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  16. Is there any particular reason that someone with an autoimmune disorder should not take this? They have tested me a few times for lupus and though it comes back negative, I am curious about echinacea and autoimmune disorders. Thanks.

    Reply

    • Beth… Since echinacea stimulates a high production of white blood cells and immune cells, including T cells, it can cause more damage than good for those with autoimmune disorders. These disorders attack the cells that echinacea generates, thus aggravating the symptoms. This is especially concerning for those with HIV… the more T cells there are, the quicker the virus spreads and you run the risks of creating drug-resistant mutations. I recommend you do some extra research on how this herb can affect auto-immune disorders before using it. 🙂

      Reply

  17. […] parts Echinacea Root 2 parts Elderberry 1 part Echinacea Leaf 1 part Olive Leaf 1 […]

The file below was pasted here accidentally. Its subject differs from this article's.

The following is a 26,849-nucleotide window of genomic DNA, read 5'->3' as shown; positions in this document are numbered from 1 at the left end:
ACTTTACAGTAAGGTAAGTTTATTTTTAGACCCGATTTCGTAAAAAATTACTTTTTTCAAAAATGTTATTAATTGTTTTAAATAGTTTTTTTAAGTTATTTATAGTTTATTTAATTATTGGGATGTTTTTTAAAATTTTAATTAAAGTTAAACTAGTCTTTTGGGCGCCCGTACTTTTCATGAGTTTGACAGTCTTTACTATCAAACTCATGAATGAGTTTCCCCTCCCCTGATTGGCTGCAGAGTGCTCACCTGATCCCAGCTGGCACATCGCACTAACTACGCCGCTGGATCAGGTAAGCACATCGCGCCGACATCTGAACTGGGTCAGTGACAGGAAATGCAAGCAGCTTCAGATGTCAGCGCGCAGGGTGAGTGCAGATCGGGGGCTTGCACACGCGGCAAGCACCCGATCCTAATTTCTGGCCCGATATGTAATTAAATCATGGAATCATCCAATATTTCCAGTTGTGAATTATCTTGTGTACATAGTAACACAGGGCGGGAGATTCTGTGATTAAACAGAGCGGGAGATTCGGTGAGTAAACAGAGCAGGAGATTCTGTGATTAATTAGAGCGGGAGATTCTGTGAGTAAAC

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  18. […] also knows as plantain is one amazing herb. It ranks up there with my all time favorite herbs like echinaeca and elderberries. Keep reading to find out why plantain is one of my must have herbs for my medicine […]

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  19. […] also knows as plantain is one amazing herb. It ranks up there with my all time favorite herbs like echinaeca and elderberries. Keep reading to find out why plantain is one of my must have herbs for my medicine […]

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  22. Just about to boil up some Echinacea roots from my garden. Will be mixing with my dried chocolate mint leaves. Wish me luck! 🙂

    Reply

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I’m Kate, mama to 5 and wife to Ben.  I love meeting new people and hearing their stories.  I’m also a big fan of “fancy” drinks (anything but plain water counts as ‘fancy’ in my world!) and I can’t stop myself from DIY-ing everything.  I sure hope you’ll stick around so I can get to know you better!